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8 Ways to Be There for Someone Who Is Sick

By Carol Cassara January 24, 2018 Caregiving

As we age, there’s no way to escape the constant stream of friends and loved ones who must deal with difficult diagnoses. Whether it’s auto-immune disease, chronic pain, cancer treatment or any other challenging disease, chances are it limits our loved one’s ability to life a fully active life.

And that’s where we enter the picture with an opportunity to be of loving service.

Look Past Your Own Stuff

The brutal truth is that when someone our age gets sick, we come face-to-face with our own mortality – something we desperately try to avoid as long as the prospect of death doesn’t come too close. But we’ve got to set that aside if we are to be a supportive friend or family member.

Not everyone can do that – just ask the many sick people who have seen friends and family disappear when the going gets tough. Often, it’s because others simply can not face what a peer’s serious illness might imply. Looking past ourselves is the only way to be there for another in their time of need.

If you were good friends in health, you can still be close when they’re not well.

Offer Concrete Help

Most of us hate asking for help, and if someone says, “Let me know if you need anything,” chances are we won’t ask.

So offer something solid: “I’m going to the grocery store, can I pick up a few things for you? Or run another errand?” “Can I take you to a doctor’s appointment?” “Would you like company during your next infusion treatment?”

Offer to Visit

Many people really would appreciate a visit from a friend. Others might be too sick, but for those who aren’t, a visit can be a bright spot. Be prepared for small talk – or deep talk. Keep it light, but don’t shy away if your friend wants to vent. They may have been holding their feelings in for a long time.

Bring a Gift

Share a cup of tea and even better – bring it. Two lovely teacups – check the thrift shop – and some tea make a sweet gift.

If it’s appropriate, suggest the two of you watch a movie together – an old classic, a romantic contemporary TV movie – something you can do together that isn’t stressful.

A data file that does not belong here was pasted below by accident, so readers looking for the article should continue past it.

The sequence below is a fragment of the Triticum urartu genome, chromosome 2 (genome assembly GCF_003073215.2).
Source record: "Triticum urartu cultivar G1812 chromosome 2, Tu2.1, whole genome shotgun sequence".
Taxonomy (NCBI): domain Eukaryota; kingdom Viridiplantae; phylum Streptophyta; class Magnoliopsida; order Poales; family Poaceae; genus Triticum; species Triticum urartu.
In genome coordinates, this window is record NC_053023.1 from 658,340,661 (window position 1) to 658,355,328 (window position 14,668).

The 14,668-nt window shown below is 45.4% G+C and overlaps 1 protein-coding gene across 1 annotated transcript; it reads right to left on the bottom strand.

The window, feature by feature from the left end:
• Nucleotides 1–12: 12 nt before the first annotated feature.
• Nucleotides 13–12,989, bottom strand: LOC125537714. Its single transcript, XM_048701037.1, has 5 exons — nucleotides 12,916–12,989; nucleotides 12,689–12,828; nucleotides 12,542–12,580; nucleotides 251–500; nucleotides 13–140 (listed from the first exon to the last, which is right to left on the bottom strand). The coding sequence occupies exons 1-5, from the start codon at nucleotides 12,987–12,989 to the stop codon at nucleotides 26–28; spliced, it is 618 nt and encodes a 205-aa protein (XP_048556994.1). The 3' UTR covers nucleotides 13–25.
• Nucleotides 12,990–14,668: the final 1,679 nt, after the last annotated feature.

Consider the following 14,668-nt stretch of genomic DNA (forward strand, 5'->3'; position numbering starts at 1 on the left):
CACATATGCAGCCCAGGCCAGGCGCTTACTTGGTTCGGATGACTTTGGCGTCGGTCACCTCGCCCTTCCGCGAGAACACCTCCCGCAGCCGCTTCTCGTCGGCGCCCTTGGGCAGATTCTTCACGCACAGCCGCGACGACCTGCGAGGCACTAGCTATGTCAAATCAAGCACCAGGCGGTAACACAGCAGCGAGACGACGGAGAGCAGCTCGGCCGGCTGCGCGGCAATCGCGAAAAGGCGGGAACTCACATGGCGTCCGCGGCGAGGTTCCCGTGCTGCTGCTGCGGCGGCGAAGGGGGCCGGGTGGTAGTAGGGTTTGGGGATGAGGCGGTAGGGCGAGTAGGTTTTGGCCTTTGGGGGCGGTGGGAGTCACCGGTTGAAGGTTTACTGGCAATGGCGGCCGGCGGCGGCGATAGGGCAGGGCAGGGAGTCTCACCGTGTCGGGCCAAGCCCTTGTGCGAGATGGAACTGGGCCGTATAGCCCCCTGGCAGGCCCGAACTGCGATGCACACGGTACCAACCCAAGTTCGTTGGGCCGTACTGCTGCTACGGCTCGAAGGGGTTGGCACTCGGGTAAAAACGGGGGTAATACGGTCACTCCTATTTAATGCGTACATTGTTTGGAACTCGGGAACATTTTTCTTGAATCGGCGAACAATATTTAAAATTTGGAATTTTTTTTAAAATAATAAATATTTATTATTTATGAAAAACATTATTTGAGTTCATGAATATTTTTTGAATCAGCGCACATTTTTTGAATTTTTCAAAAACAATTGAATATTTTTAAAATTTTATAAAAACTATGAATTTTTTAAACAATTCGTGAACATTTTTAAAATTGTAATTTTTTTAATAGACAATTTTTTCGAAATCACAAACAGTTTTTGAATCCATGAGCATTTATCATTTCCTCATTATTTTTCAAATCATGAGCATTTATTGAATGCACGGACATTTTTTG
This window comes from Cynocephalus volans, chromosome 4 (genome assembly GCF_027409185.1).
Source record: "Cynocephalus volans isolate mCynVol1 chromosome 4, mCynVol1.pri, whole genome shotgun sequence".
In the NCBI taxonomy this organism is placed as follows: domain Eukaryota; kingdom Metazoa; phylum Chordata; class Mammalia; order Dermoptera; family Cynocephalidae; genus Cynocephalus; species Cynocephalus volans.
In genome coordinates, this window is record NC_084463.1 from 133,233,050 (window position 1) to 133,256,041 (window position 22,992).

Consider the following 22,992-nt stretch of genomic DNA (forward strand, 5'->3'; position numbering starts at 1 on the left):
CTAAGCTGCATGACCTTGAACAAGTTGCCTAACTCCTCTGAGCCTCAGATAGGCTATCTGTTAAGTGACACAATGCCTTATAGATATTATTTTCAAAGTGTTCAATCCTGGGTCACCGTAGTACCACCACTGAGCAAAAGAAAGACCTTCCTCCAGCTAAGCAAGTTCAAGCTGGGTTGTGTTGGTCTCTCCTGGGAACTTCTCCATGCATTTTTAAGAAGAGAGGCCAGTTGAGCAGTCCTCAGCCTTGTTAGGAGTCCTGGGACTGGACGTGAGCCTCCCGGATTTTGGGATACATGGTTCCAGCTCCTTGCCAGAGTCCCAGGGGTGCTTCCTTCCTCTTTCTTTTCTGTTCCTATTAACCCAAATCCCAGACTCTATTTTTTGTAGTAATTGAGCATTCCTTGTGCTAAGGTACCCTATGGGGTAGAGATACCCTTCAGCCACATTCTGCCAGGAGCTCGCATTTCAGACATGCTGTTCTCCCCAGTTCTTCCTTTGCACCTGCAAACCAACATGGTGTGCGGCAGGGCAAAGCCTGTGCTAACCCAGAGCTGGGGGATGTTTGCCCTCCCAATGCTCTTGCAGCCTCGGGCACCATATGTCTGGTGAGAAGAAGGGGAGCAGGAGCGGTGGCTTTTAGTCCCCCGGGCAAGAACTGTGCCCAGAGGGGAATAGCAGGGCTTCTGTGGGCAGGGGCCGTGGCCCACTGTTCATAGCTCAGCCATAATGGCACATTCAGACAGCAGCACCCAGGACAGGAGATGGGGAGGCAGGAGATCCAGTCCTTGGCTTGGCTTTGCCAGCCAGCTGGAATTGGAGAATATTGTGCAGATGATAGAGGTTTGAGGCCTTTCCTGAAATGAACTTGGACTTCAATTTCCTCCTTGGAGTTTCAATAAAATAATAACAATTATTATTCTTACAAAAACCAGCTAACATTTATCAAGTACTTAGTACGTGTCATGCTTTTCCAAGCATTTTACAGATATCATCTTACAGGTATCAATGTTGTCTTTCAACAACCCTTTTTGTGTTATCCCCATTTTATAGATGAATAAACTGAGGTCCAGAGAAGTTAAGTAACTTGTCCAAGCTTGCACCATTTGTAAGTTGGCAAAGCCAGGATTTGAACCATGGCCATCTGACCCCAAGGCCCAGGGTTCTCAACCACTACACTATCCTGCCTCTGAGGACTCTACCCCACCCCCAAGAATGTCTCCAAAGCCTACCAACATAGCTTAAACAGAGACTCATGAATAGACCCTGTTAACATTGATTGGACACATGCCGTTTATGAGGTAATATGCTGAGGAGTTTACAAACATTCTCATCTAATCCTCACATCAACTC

And bring something! Flowers, something you’ve baked, a casserole, a pretty scarf – something tangible to let your loved one know you care. Don’t forget to check any dietary restrictions in advance.

Send Cards and Letters

Snail-mail is special these days, and everyone loves getting a thoughtful card with a little note. Not every sick person checks email or social media regularly. But U.S. mail arrives regularly.

Visit the dollar store for lovely – and inexpensive – cards. If you live far away and don’t have regular contact, a newsy letter enclosed in a card can be a real spirit lifter.

Call and Text

Text messages are not a substitute for a phone call. Calls are far more personal. But in between calls, it’s nice to send an appropriate image and a short ‘thinking of you’ note via text.

Give Care Packages

Whether you live near or far, a care package is a wonderful way to show someone you are thinking of them. Make it up yourself with your own baked goods, a book you think they’ll like, and other little goodies. Nothing expensive – just thoughtful.

Give Caregiver Respite

Maybe someone in the family has been caring for their sick loved one since diagnosis. It’s nice to give that person a break. If you have that kind of close relationship with your loved one, offer to spend an entire afternoon so the caregiver can have a break.

St. Francis of Assisi was right when he said, “For it is in giving that we receive.”

Do you have a friend or loved one who has been diagnosed with a serious illness? What have you done to make their days easier? Do you have any tips for others in the same position? Please share your advice in the comments below!

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The Author

Carol Cassara founded A Healing Spirit on Etsy, where she offers supportive, encouraging products/services to those healing from illnesses and coping with grief. A lifelong writer, she spent 35 years as a corporate communications executive and many semesters teaching writing and business at universities.

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